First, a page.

Plays do not come much more polemical than "The Normal Heart," Larry Kramer's impassioned indictment of government, media, doctors -- the whole world, really -- for ignoring a deadly disease that started claiming the lives of gay men in in the early 1980s.

But plays do not come much more shattering, either.

That there is still much to rage against is driven home both by the revival of "The Normal Heart" that opened Thursday at Arena Stage and the "Please Know" leaflet from Kramer being distributed outside the theater after performances -- "Please know that after all this time the amount of money being spent to find a cure is still miniscule ... that there most medications for HIV/AIDS are inhumanely expensive ... that pharmaceutical companies are among the most evil and greed nightmares ever loosed on humankind ..."

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Kramer, clearly, has lost none of the fire that consumed him when the virus began its hideous march. It does not say much for the rest of us that, just as he seemed a lone voice crying out in a frightening wilderness, he still stands out from the alternately complacent and timid crowd, challenging, shaming, pleading.

When Kramer set about ...

channeling his anger and frustration into a dramatic vehicle, little was known about the mysterious virus, let alone how to treat it. The action in "The Normal Heart" starts with the summer of July 1981, when the number of known fatalities was 41. Today, 35 million human beings have been taken.

It is impossible not to feel that appalling weight of hindsight when revisiting the play now. You want to scream right along the the character based on Kramer, scream at the jerky assistant in the New York mayor's office, at the closeted gays who just won't be pushed into public action, at the NIH official who turns down a request for research funds.

Kramer captured with remarkable skill the complex issues that swirled around the gradual dawning of a major crisis. What he also did, it turns out, is create a play that can hold up nearly three decades after its Off Broadway premiere in 1985, hold up theatrically and emotionally. It's still a punch to the stomach. It's still a major tear-inducer.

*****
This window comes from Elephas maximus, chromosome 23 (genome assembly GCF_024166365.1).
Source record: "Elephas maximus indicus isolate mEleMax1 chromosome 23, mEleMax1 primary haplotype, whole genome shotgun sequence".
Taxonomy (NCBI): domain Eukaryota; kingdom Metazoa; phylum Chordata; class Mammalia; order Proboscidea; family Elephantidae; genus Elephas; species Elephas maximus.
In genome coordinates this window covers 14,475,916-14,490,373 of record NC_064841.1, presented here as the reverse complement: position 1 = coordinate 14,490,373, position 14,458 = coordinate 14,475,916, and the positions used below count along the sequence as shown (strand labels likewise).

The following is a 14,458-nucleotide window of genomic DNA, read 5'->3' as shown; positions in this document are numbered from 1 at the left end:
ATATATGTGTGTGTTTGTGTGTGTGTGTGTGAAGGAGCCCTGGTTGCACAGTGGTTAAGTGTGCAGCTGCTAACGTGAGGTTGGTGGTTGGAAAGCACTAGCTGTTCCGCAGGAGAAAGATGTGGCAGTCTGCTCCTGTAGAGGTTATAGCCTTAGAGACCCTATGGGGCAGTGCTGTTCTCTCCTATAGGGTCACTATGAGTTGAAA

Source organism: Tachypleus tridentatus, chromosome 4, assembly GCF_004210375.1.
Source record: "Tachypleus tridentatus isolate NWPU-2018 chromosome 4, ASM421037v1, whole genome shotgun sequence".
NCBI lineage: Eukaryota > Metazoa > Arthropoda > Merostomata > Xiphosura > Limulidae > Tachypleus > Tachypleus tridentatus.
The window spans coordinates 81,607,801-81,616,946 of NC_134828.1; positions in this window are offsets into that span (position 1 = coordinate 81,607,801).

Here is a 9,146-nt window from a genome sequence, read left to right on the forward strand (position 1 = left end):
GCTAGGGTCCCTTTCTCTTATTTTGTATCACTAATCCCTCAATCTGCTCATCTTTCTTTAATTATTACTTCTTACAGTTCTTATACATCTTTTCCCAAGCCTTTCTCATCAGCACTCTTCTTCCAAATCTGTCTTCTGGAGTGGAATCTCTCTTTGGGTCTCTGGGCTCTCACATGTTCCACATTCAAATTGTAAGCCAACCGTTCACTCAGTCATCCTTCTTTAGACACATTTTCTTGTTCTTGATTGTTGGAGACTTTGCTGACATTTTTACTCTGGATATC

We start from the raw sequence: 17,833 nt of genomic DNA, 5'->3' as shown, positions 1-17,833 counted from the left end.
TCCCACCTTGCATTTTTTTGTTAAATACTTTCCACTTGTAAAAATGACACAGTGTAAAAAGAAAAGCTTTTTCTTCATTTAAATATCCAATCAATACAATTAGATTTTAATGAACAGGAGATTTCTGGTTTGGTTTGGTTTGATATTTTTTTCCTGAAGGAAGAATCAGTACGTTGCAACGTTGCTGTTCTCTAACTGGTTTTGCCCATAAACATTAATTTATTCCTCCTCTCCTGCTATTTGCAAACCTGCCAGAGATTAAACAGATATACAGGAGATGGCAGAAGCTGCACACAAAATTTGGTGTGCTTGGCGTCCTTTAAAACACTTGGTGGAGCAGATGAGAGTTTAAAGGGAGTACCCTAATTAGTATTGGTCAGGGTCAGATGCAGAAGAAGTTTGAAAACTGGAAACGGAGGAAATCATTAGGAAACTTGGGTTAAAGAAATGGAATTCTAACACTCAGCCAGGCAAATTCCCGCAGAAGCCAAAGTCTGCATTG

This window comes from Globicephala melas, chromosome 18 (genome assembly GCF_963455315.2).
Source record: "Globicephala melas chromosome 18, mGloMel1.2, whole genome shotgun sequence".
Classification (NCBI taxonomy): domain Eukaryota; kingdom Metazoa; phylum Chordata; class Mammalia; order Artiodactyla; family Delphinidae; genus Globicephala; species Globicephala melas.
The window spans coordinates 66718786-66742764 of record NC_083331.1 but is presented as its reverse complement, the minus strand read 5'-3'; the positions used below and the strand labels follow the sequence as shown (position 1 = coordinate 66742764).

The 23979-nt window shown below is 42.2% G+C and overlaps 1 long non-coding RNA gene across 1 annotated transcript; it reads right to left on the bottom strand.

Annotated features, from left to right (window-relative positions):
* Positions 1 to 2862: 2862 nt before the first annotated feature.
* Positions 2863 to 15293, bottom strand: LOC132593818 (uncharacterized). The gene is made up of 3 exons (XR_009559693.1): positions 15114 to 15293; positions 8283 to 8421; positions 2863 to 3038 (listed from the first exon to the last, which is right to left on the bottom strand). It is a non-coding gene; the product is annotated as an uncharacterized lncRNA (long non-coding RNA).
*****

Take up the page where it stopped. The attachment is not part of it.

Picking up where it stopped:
But, in addition to the sobs heard in the audience on opening night, there were a lot of laughs, too -- nervous ones, no doubt, in many cases, but also plenty of genuine ones. Although the work is heavy with expository material in the first act and heated, preachy arguments later on, there is wit to go with the wisdom, camp to go with consternation.

The power of this revival -- based on last year's acclaimed Broadway premiere directed by George C. Wolfe (Leah C. Gardiner is the re-staging director for the Arena production) -- comes from a cast that makes lines loaded with facts and messages sound as natural as the conversational dialogue.

The characters in this tragedy, based on real people, are fleshed out superbly, starting with Patrick Breen as the thinly disguised Kramer, here called Ned Weeks.

Breen, who had a smaller role in the Broadway staging, steps into the lead with flair. Ned is like a gay Woody Allen one minute -- overly chatty, awkward and self-effacing when facing a guy who's interested in him -- and a royal pain the next, on a tear about the unhelpful mayor or the lack of interest from the New York Times. Breen puts that hot-cold, sweet-sour mix across with considerable nuance.

Luke McFarlane shines as Felix, the Times reporter who falls for Ned and is gradually pulled into the struggle, only to face his own personal battle with the creeping threat.

The rest of the ensemble proves equally appealing, with especially telling work from John Procaccino as Ned's conflicted brother Ben; Christopher J. Hanke as Tommy, a young Southern charmer who quickly gets mobilized into Ned's avenging force; and Patricia Wettig as Dr. Brookner, who tries to cope with an emergency she cannot understand and a medical establishment she cannot change.

David Rockwell's stark set neatly serves the fast-paced action and, with the astute use of projections, helps to drive home the mounting toll of the plague.

This welcome production is not an easy sit -- "The Normal Heart" beats at an extraordinarily intense rate -- but it's an essential one.

PHOTOS BY SCOTT SUCHMAN

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